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I really like ginger salad. Or ginger salad dressing. When my friend Dana and I went to NYU for a summer, we were obsessed with the ginger-carrot dressing at this place called DoJo. So tonight, I really enjoyed my ginger salad.

“This is a good ginger salad,” says Jimmy.

The salads are taken away. Time passes. I think too much time passes.

“It’s been a while,” I say.

“No it hasn’t,” says Jimmy, pointing out that the people next to us, who just got their food, had been there before us. Before I can refute him, our food is brought.

Here is mine:

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Here is Jimmy’s:

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The verdict?

“This is really good sushi,” I say.

“Yes,” Jimmy agrees.

We scarf down 8 rolls from our plates and then swap.

“This is really good sushi,” I say, eating from Jimmy’s plate.

“Yes,” Jimmy agrees, eating from mine.

The sushi is gone.

Was this the best sushi of my life? Yes, most certainly yes.

But, to be honest, after tonight I realize that I’m not so much a sushi person. I like eating it, but I would never go out of my way to eat it. And I would never pay an exorbitant amount of money for the world’s best sushi. I’d rather have a really good steak.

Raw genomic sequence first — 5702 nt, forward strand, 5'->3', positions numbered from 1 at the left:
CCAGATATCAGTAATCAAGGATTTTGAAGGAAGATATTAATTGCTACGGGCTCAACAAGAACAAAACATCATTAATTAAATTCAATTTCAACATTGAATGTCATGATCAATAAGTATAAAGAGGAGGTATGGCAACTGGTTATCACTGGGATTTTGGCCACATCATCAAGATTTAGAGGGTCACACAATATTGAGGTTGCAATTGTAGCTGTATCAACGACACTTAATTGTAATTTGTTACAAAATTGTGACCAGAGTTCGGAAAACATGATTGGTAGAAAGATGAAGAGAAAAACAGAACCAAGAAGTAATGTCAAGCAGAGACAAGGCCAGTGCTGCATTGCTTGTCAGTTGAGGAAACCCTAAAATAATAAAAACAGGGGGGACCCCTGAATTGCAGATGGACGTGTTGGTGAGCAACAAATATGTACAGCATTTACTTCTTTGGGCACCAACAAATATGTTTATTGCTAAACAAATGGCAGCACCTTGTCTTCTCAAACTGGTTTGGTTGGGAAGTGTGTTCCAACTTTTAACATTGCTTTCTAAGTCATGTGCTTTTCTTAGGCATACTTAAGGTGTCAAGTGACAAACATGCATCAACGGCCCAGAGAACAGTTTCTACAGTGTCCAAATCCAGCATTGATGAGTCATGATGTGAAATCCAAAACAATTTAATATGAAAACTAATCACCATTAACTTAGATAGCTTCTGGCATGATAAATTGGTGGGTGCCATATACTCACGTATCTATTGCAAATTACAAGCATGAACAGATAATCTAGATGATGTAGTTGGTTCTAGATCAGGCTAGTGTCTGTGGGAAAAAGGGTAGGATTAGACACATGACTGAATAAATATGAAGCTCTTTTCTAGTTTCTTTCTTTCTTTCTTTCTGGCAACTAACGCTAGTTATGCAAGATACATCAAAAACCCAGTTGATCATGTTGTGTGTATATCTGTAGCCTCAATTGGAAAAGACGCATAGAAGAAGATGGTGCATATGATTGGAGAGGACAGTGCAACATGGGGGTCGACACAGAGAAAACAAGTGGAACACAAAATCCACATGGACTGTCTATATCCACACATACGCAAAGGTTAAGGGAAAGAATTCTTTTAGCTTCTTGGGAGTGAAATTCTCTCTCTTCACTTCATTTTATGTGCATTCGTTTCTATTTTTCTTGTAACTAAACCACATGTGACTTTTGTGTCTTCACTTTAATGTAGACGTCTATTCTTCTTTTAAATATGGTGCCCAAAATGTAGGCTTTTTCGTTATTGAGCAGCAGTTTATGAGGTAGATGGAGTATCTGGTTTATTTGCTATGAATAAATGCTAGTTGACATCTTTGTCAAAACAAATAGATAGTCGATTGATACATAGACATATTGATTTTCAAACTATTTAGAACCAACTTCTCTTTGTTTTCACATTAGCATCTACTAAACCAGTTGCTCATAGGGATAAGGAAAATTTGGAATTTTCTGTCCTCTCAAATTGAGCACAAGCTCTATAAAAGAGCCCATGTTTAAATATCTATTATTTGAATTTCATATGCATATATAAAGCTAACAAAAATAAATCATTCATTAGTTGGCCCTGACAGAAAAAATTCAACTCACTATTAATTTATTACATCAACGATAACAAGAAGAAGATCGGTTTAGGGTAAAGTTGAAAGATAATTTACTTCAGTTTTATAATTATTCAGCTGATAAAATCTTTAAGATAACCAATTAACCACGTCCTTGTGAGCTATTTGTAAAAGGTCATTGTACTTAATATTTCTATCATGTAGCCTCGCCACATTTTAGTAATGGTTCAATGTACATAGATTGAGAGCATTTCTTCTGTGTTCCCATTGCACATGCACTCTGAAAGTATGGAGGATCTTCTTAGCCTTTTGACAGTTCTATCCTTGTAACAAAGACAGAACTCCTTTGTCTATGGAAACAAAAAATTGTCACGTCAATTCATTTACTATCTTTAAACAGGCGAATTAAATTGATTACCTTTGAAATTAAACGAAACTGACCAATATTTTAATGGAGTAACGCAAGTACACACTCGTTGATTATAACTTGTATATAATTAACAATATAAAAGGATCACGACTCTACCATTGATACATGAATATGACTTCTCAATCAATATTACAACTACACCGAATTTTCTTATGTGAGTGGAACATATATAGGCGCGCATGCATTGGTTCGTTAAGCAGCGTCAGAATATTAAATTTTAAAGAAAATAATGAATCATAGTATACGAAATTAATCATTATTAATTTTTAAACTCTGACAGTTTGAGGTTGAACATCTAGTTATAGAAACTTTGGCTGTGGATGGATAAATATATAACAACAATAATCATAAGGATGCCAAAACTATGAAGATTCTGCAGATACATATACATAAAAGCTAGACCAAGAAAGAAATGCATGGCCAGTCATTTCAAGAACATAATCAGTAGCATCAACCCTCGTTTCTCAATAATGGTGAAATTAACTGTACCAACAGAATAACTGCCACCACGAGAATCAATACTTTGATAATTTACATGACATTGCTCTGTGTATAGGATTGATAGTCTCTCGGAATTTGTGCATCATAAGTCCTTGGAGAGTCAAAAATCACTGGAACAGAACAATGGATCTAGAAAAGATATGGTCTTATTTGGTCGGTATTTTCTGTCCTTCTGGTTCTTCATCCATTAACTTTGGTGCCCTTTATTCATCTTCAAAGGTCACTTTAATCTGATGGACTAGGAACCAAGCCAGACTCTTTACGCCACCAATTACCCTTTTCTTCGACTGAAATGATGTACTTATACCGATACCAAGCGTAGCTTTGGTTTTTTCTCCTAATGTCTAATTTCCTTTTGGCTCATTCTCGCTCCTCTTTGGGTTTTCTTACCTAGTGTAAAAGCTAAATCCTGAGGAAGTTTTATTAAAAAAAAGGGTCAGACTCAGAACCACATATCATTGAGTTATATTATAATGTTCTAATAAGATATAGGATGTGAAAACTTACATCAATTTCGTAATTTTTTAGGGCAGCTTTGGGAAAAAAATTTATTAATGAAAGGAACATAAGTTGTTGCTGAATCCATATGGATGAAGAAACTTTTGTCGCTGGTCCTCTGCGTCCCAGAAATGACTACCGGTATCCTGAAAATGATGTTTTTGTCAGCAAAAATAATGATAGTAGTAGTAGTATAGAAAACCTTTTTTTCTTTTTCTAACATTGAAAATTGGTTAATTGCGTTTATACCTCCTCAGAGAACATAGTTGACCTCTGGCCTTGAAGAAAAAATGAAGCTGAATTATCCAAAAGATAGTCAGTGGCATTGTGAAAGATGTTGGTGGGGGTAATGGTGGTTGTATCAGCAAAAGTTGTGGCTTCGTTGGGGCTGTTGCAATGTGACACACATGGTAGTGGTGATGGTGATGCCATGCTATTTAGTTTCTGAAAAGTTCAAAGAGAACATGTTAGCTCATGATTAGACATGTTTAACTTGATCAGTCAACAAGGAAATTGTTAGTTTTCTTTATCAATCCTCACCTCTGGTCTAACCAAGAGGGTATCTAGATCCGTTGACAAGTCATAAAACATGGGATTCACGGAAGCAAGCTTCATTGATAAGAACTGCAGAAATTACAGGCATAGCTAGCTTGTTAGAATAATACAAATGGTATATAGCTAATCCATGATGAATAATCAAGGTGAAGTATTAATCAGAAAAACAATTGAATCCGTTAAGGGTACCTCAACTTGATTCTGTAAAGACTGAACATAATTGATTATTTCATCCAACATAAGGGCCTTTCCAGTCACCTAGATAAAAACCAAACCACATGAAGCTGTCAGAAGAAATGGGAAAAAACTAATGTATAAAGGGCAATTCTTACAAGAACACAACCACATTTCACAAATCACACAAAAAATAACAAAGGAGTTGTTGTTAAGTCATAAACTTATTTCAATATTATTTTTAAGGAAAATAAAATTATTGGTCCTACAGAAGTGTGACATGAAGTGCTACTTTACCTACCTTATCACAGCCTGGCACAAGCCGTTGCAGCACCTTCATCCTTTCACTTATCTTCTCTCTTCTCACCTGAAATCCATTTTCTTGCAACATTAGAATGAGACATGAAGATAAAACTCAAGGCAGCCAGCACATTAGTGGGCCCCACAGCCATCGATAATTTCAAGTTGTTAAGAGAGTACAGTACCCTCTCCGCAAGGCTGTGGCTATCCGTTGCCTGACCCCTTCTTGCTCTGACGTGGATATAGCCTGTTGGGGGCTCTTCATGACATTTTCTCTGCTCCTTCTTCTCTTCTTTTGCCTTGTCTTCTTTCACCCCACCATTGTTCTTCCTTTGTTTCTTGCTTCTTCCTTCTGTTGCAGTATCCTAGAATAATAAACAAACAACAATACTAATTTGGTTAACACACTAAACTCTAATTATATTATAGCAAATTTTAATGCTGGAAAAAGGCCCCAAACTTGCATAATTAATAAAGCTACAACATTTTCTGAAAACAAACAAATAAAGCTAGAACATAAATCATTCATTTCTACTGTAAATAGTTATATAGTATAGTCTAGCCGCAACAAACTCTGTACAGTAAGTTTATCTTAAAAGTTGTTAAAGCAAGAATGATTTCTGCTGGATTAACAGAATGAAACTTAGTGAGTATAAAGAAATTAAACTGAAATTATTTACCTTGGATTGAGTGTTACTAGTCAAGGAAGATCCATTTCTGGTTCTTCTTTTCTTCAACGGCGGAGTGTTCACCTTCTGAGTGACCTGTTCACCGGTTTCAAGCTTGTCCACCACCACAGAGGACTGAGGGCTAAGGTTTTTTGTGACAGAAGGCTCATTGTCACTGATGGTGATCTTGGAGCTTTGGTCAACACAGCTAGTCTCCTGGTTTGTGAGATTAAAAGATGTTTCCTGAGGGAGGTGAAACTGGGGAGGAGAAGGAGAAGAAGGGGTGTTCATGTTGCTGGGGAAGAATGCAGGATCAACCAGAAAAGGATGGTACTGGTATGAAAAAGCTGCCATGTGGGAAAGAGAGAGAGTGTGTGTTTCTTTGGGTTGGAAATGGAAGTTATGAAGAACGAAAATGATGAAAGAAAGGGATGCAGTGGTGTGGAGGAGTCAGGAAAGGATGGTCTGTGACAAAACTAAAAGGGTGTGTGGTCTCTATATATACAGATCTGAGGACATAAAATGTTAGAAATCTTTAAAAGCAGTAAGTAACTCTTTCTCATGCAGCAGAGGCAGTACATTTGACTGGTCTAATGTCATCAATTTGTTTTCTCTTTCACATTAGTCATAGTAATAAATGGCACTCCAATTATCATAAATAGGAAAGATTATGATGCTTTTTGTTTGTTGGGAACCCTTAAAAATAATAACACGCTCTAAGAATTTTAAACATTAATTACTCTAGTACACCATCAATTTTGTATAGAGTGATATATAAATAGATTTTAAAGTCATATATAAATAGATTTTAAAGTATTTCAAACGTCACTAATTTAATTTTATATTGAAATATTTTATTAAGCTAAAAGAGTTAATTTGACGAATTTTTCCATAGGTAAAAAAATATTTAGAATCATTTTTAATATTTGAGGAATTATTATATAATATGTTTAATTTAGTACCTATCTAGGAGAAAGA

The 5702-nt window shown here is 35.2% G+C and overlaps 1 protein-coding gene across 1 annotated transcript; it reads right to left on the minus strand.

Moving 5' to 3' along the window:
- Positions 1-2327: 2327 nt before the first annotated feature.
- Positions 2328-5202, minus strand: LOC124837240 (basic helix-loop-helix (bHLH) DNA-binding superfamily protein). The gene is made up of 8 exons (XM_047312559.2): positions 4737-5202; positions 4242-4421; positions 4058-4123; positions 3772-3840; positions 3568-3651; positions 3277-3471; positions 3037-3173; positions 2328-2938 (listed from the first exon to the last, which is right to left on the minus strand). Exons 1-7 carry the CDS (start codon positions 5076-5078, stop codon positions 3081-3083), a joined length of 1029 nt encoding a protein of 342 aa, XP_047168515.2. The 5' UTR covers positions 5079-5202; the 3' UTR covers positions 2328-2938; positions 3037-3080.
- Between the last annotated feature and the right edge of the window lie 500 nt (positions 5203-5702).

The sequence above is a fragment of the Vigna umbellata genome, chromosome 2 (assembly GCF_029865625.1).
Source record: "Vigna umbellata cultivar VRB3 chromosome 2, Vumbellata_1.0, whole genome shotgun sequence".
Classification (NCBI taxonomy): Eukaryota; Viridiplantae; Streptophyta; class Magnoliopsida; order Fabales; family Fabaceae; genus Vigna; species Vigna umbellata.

The waitress, reading over my shoulder, begins to cry.

“There there, sushi waitress,” I say. “I didn’t mean it in a mean way.”

She scurries off with our credit cards.

“That was a good meal,” says Jimmy.

“Yes,” I say.

I stare at the empty plate.

“It certainly was.”***

*** Please forgive this strange ending. It is 3 AM and I have no idea how to end this. Thank you.

Blais Restaurant (Atlanta)

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Let me spill the beans right away: after tonight’s 26th course a man with spiky hair and a white soccer jersey came over to our table.

“How was everything?” he asked.

“Wonderful,” I said.

“Amazing,” said Lauren.

“Good good. Well,” he continued, “I’m Richard Blais.” He shook our hands.

For a sense of how accomplished Chef Blais is, check out his profile on the Blais Atlanta website. He has worked at the finest restaurants in the world: The French Laundry, Chez Panisse, and El Bulli to name a few. Now he was hovering over our table.

“It’s so nice to meet you,” Lauren said.

“Everything was delicious,” I said.

Now up until this point, we had the sneaking suspicion that the restaurant thought I was a food critic. Granted, in a very minor way I am a food critic, but writing a few reviews on the internet seems incredibly minor compared to the work of our nation’s real food writers: William Grimes, Ruch Reichl, John Kessler. We thought the suspicion stemmed from the fact that I was taking pictures of every course as it was brought out.